We worship you living among us in the sacrament of you body and blood. May we offer to our Father in heaven a solemn pledge of undivided love. May we offer to our brothers and sisters a life poured out in loving service of that kingdom where you live with the Father and the Holy Spirit, one God, for ever and ever.

There’s more depth, faith, theology, and mystery in those two sentences than we could ever completely grasp in a lifetime. And yet, if we give ourselves to it in prayer and reflection, we can forever grasp more and more Truth from it. (I think this is what our Rector at St. Meinrad means by an 'infinately knowable mystery'...)

Surely we are reminded this Sunday that our sacramental and liturgical acts recognize the faith we hold that our Lord, the same Jesus Christ who first celebrated the Eucharist the night before he was betrayed truly lives among us in His body and blood made present in the Mass.

But what solemn pledge of undivided love do we have to offer to the Father? There are at least two that this prayer points us toward:

First, we know that we have nothing to offer the Father except that which God himself gives us through the perfect offering of the Lamb of God. We bring gifts of bread and wine, themselves gifts to us from God, and through the action of Christ who is both our offering and our high priest made present through the ministry of Fr. Joe at the altar, we are able to make the only acceptable offering to the Father: the body and blood of our Saviour.

But notice, too, that this prayer reminds us to unite with this another important gift: a "life poured out in loving service” to our brothers and sisters. Christ is our model, and the Eucharist teaches us every time we celebrate it a key (perhaps the key) trait we must learn: He poured out His very life for his brothers and sisters, even before they had reconciled themselves to Him.

How do we begin to live this example in our lives? What opportunities do you have this week to pour out your life to the people in our parish, in our local community even outside the Church?

If we can make this question a part of our daily lives, we can truly offer our Father in heaven the pledge of undivided love He asks of us.

This is important: after all, since its part of the ‘law of prayer’ - the Church teaches it is also part of the ‘law of our faith’.


Friday, June 5, 2009

Let Them Be One, Father

(A reflection for the Solemnity of the Most Holy Trinity. Readings: Deuteronomy 4:32-34, 39-40; Psalm 33; Romans 8:14-17; Matthew 28:16-20)

I use several missalettes each week to pray and reflect on the coming Sunday’s mass texts—including the popular Magnificat. For the Solemnity of the Most Holy Trinity, the Magnificat invites us to reflect on paragraph 221 of the Catechism which teaches that “by sending his only Son and the Spirit of Love in the fullness of time, God has revealed his innermost secret: God himself is an eternal exchange of love, Father, Son, and Holy Spirit, and he has destined us to share in that exchange.” Taken in the context of the fullness of our faith, this reality—this understanding of God as a communion of persons—has much to teach us, much to challenge us. Indeed, the two Opening Prayers available for our celebration of the Mass remind us it is through the Most Holy Trinity that “we come to know the mystery” of God’s life, and are reminded that we are a people “formed in [God’s Trinitarian] image”.

There are two pieces, really, to understanding this Trinitarian mystery. The first—which is perhaps the most often reflected upon—is understanding as much as possible what this means about God. Three Persons—and yet complete and perfect Unity as One God. Indeed, as we contemplate such wonders, we could find ourselves exclaiming like Moses in the first reading, “Did anything so great ever happen before? Was it ever heard of?” Certainly, like him, with the fullness of God’s mystery now revealed through the Incarnation of Christ and the sending of the Holy Spirit celebrated at least week’s Pentecost, our faith is assured and our hope secured so that we, too, again like Moses in the first reading, can exclaim this is how we ‘must now know and fix in our hearts that the Lord is God in the heavens above and on earth below, and that there is no other.’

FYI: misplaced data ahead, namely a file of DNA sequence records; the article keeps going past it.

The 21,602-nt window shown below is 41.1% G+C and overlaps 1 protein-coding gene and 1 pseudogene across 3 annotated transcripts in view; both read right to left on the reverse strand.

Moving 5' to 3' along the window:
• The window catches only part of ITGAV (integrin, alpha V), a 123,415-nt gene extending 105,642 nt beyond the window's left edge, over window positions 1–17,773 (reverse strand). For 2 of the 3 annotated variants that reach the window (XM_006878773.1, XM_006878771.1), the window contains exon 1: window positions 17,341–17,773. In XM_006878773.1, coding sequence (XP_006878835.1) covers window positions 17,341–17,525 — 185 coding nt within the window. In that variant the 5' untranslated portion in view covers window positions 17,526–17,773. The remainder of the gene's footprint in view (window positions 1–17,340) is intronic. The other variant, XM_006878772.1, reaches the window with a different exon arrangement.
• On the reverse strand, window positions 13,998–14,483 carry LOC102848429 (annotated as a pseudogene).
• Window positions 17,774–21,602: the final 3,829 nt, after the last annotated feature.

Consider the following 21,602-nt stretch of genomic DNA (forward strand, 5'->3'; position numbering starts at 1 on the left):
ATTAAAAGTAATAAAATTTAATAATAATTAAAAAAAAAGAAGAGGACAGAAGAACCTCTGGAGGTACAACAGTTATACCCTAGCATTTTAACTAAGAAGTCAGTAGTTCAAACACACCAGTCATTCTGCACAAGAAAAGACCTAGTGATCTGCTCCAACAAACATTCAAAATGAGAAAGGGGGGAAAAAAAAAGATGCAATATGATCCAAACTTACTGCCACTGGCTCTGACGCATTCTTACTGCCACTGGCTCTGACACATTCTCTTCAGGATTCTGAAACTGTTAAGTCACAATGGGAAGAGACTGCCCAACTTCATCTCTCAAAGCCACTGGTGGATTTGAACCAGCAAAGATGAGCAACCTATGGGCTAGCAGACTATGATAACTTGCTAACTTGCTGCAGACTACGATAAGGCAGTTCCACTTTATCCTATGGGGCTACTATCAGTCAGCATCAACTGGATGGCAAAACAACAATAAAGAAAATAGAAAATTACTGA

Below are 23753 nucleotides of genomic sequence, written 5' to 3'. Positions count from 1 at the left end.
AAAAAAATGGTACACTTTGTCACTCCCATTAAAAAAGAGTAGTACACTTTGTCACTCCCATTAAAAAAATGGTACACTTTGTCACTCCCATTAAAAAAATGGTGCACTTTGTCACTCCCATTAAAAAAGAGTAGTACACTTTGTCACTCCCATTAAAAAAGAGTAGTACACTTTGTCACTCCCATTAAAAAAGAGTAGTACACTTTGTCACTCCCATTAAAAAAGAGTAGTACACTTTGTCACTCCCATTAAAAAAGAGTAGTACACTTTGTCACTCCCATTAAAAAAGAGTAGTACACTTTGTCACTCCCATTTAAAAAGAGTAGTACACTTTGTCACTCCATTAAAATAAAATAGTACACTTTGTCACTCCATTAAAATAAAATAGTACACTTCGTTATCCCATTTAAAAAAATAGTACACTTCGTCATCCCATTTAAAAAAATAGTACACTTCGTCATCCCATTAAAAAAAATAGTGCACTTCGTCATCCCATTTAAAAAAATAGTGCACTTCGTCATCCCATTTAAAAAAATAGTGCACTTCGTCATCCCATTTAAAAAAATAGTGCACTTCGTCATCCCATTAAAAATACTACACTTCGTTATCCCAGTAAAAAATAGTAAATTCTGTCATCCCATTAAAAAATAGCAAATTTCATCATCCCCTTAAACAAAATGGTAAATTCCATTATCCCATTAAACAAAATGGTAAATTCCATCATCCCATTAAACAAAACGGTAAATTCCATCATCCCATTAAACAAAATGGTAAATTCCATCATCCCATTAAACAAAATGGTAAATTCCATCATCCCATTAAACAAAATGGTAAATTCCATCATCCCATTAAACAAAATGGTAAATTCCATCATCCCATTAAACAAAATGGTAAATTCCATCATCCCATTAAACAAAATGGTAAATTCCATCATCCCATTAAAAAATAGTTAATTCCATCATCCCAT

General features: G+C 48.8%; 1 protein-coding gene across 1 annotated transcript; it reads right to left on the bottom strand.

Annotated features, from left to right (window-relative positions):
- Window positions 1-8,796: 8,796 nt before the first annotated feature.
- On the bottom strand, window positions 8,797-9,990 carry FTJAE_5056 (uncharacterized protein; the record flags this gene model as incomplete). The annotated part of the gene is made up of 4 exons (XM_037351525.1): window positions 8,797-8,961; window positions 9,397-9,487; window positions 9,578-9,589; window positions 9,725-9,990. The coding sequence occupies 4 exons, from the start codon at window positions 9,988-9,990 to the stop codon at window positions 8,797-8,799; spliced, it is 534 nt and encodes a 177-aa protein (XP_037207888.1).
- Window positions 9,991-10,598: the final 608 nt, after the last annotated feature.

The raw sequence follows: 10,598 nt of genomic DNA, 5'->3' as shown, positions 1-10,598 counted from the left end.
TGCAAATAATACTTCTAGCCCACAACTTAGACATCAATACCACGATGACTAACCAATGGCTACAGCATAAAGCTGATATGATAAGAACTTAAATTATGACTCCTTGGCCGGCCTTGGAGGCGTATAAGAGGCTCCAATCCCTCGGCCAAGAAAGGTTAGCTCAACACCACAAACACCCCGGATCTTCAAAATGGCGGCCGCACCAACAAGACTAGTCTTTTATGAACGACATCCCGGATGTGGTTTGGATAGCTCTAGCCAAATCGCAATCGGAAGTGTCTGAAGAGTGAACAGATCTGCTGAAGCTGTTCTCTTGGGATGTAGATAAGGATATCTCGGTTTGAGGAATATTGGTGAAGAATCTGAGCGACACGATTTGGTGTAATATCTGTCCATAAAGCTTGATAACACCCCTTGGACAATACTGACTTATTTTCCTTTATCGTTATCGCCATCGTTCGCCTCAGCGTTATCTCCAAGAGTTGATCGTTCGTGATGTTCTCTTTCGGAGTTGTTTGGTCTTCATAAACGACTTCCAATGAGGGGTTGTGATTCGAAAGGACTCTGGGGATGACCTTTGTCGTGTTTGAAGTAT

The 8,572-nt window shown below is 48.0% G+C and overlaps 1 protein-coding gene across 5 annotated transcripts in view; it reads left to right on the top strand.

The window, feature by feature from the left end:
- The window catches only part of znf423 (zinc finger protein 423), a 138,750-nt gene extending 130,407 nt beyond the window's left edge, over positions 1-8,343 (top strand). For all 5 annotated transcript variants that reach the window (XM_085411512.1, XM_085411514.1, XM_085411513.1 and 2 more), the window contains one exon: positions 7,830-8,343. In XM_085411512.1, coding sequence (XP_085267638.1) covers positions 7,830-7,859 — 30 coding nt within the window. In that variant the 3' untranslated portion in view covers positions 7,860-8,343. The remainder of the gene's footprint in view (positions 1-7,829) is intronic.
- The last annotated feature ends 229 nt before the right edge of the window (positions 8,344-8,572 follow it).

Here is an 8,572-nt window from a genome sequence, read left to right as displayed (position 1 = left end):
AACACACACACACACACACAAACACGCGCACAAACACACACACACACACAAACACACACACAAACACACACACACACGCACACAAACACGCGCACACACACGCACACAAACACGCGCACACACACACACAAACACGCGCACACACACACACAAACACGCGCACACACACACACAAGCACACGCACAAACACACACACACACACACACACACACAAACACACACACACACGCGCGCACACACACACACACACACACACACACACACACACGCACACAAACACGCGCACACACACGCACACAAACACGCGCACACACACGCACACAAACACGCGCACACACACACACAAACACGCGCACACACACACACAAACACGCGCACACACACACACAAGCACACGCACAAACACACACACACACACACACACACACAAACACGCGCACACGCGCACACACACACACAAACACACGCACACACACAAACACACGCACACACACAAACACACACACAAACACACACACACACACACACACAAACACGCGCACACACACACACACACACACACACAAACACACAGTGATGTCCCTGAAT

It is the second understanding of this Trinitarian mystery, however, that has been foremost in my prayer this week: what it teaches us about ourselves to understand that we are created in the image of a Trinitarian God. Paul, writing to the Romans in our second reading, takes this one step further by reminding us that in addition to being created in the image of a Communion-Of-Divine-Persons–Who-Are-One, through Christ we have become adopted sons of God, “and joint heirs with Christ.”

If the God we worship is a communion of persons so closely interrelated that there is no separation among them, so united that they are Perfect Unity Itself, and if we are created in that image, then we must accept something fundamentally true about our very nature that is challenging: we are meant to be persons of communion. Communion with our Lord, communion with our parents and children and family, and certainly communion and unity as the Body of Christ represented by and made present in our parish family.

Indeed, why is it in the Gospel for today that Christ Himself commanded that the disciples “Go...and make disciples of all nations, baptizing them in the name of the Father, and of the Son, and of the Holy Spirit”? Perhaps it is at least in part to remind us of two important things: One: that the God we serve is mighty, wondrous, and unlike any imitation god that man tries to create. His glory is in part because His very nature is a communion of Three Persons in such perfect Unity that they are completely One. And two: that, baptized in the name of that Most Holy Trinity, we are called to live together as the Body of Christ on earth—and in our parish family—as a communion of persons together in perfect unity.

As the Prayer Over the Gifts in today’s liturgy suggests, let all of us pray that the words we say, and the things we do, promote a unity among us that we know through faith is the very nature of the Most Holy Trinity who is One God in the heavens above and the earth below. Only in this way can we hope to become the “perfect offering” to God we pray He makes us in this sacrifice of the Mass… for this we rely on the sanctifying power of the Eucharist. Amen.


“I do not pray for these only, but also for those who believe in my through their word, that they may all be one; even as you, Father, are in me, and I in you, that they also may be in us, so that the world may believe that you have sent me. The glory which you have given me I have given to them, that they may be one even as we are one, I in them and you in me, that they may become perfectly one, so that the world may know that you have sent me and have loved them even as you have loved me.” (John 17:20-23)